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to think £100 deposit to a nursery is a bit steap for just one afternoon a week funded session?

(15 Posts)
WhiteTrash Wed 05-Jan-11 15:09:23

We've just moved areas, so DS is starting a new nursery. He went two mornings a week at his old nursery, all year round, didnt pay a penny (from when he was intitled to the funded session when he was 3.5 years old) and didnt pay any deposit. He is starting a new nursery, they only have an afternoon available so not using anywhere near the funded hours yet I still have to pay a bit extra for each session (eh?). They provide no nappies or dinners. They also just informed me they need my £100 deposit. What for?! They said if he stops going, it stops another child going. No it doesnt. They get the funding until my son stops, and they get another child to fill the space when he is gone. Is the above usual in nurseries? Was I just lucky with his old nursery? Excuse the lack of paragraphs, I havent figured out how to do them on my phone.

WhiteTrash Wed 05-Jan-11 15:10:57

excuse the typo!

merryberry Wed 05-Jan-11 15:13:05

Usual argument I've heard is that it is the same amount of paperwork regardless of sessions used.

scurryfunge Wed 05-Jan-11 15:16:07

I would look for another nursery. No amount of admin costs £100.

TattyDevine Wed 05-Jan-11 15:17:38

It sounds pretty reasonable really - you get it back at the end, and it stops you pulling out at short notice, leaving them with a place that might be hard to fill, or just not sending him in and not taking it seriously because he's funded, or whatever.

If you like the nursery, just go with it, you'll get it back at the end, and if not, well, find somewhere else?

The nursery my children went to only one day a week required an £170 deposit PER CHILD. I pulled my son out before Christmas in favour of a local preschool and I got it back - nice month to have a bonus!

They are businesses, essentially, so they run them as they see the need, and tell you up front, its all legal and above board. There are a lot of time wasters and badly disorganised and inconsiderate parents out there, they dont want to lose income over it.

CarGirl Wed 05-Jan-11 15:22:04

Erm they can lose the funding!!!! They have to do detailed returns of who has attended when, if you don't attend regularly then they don't get the funding!

Also in our area the funding is insufficient for the charitable pre-schools to break-even let alone have money to spend on consumables and replace worn out items.

WhiteTrash Wed 05-Jan-11 15:40:08

I didnt know that CarGirl. I assumed they would get the funding until I stopped him officially. I still think £100 is too much, half of that I would be ok with, but not that much.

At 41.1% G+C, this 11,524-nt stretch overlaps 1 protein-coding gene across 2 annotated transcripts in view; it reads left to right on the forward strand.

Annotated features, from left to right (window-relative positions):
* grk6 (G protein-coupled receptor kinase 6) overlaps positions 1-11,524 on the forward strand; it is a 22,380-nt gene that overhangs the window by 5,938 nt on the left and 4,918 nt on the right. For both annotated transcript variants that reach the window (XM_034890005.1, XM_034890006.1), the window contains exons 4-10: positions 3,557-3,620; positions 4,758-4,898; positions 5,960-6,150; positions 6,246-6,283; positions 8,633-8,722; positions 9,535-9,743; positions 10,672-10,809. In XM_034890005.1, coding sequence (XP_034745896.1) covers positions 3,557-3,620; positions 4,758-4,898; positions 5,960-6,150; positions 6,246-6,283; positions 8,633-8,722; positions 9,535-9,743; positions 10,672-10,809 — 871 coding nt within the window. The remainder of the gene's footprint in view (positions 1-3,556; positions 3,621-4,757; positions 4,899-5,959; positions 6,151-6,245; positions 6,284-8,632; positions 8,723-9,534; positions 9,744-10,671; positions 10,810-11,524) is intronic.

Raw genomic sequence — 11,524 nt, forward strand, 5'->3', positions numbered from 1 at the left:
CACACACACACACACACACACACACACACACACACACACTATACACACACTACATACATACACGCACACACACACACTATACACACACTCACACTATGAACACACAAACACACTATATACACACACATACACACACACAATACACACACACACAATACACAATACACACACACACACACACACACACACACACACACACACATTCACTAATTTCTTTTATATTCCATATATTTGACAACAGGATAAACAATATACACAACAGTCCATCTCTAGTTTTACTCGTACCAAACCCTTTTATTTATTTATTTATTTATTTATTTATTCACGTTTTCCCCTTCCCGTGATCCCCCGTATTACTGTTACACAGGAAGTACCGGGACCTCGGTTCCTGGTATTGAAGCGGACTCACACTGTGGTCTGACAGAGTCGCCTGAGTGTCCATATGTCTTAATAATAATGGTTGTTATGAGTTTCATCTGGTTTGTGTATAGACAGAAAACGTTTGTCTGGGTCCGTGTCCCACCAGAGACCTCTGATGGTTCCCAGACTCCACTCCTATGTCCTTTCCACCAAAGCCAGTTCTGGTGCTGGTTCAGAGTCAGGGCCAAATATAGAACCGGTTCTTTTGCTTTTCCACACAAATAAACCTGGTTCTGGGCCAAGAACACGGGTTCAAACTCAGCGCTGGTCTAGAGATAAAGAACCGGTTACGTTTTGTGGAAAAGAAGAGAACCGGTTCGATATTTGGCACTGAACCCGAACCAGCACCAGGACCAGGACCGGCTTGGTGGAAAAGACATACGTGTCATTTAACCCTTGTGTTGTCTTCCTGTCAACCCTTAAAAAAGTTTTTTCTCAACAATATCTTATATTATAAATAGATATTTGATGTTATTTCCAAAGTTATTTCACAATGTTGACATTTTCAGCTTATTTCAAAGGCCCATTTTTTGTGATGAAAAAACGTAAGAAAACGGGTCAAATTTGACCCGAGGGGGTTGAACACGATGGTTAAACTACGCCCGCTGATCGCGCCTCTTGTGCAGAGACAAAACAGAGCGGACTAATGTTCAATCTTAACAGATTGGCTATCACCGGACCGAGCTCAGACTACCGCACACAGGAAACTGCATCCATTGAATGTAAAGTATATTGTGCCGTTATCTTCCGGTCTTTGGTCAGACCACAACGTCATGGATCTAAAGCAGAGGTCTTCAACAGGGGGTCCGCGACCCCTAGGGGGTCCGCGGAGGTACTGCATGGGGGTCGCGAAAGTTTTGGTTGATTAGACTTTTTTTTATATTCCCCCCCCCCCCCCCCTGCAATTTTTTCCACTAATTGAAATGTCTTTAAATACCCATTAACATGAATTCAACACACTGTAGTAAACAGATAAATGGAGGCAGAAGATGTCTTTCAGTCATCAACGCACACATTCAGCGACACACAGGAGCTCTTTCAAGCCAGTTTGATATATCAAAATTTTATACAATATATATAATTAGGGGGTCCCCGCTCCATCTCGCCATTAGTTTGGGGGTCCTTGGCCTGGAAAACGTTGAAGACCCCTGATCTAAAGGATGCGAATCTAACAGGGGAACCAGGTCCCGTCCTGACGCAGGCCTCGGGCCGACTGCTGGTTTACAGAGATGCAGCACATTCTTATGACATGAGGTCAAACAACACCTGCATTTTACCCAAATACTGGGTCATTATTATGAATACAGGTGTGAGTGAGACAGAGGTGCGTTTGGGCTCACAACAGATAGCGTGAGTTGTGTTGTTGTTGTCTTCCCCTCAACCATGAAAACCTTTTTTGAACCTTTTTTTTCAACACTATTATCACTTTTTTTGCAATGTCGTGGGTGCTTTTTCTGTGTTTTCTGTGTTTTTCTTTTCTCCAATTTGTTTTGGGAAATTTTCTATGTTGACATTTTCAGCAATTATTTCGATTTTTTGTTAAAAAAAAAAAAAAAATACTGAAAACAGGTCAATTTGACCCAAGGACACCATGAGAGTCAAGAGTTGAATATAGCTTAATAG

CarGirl Wed 05-Jan-11 15:49:41

Remember they get the funding in arrears so they have to pay up front for rent, rates, staff costs, consumables etc etc - where is that money going to come from?

They get one lot of money after about 6 weeks and the rest after the term ends if my memeory serves me right.

The whole system is a nightmare to administer from the pre-schools point of view.

If a child only attends sporadically then they probably won't get funding for the child and never had the opportunity to give the place to anyone else.

TattyDevine Wed 05-Jan-11 15:54:54

You may think £100 is too much but how much would a session cost if not funded? Somewhere between £30 and £40 probably - (That's what it costs here for a nusery - preschool is cheaper and comes in at £21 for a 6 hour day)

If you consider that there are 4.2 weeks in a month from a billing point of view, even at £30, a month's fees comes to £132.

Basically, they are getting a month's fees in advance so that if you simply dont send him or dont follow procedures for giving notice if you wish to pull him out, they can recover the cost of the lost fees by not returning your deposit, and not being able to fill the place for a few weeks if you were to faff around and not communicate.

Basically, its like a private landlord asking for a month's rent in advance - in case you dissapear or dont pay.

Its perfectly reasonable really.

WhiteTrash Wed 05-Jan-11 16:08:07

Putting it like that, it makes more sense. Perhaps we were spoilt in the new nursery. Im just not sure where Im going to pluck £100 from! I wish I had known sooner.

katkit Wed 05-Jan-11 17:30:31

one loca lto me wanted £1000 deposit for FT care. it looks as if it's about to go bankrupt!

TattyDevine Wed 05-Jan-11 17:36:21

See, once again Kitkat that would be a month's fees of full time 8-5:30/6pm - 4.2 x £230 a week ish is about £950. Month in advance.

Scary though isn't it.

curlymama Wed 05-Jan-11 17:38:27

It does sound normal.

The funding that nurseries get from the government may as well be a figure plucked out of thin air. For the majority of nurseries it doesn't cover anything like what it actually costs to take a child.

fluffygal Wed 05-Jan-11 17:56:16

My nursery charge a non refundable deposit of £50 as a registration fee. Do you get the £100 back?
£1000 deposit is crazy, for nursery (no idea about preschools) you would be paying a month in advance anyway so where would they expect you to find another £1000?!

NotRocketSurgery Wed 05-Jan-11 18:40:25

If it is refundable, then ok - but REMEMBER to get it back off them /not pay them for the last few weeks when he leaves! IME they won't offer to give it back, I paid for the last few sessions and then had to keep reminding them about paying me back the deposit when they left.

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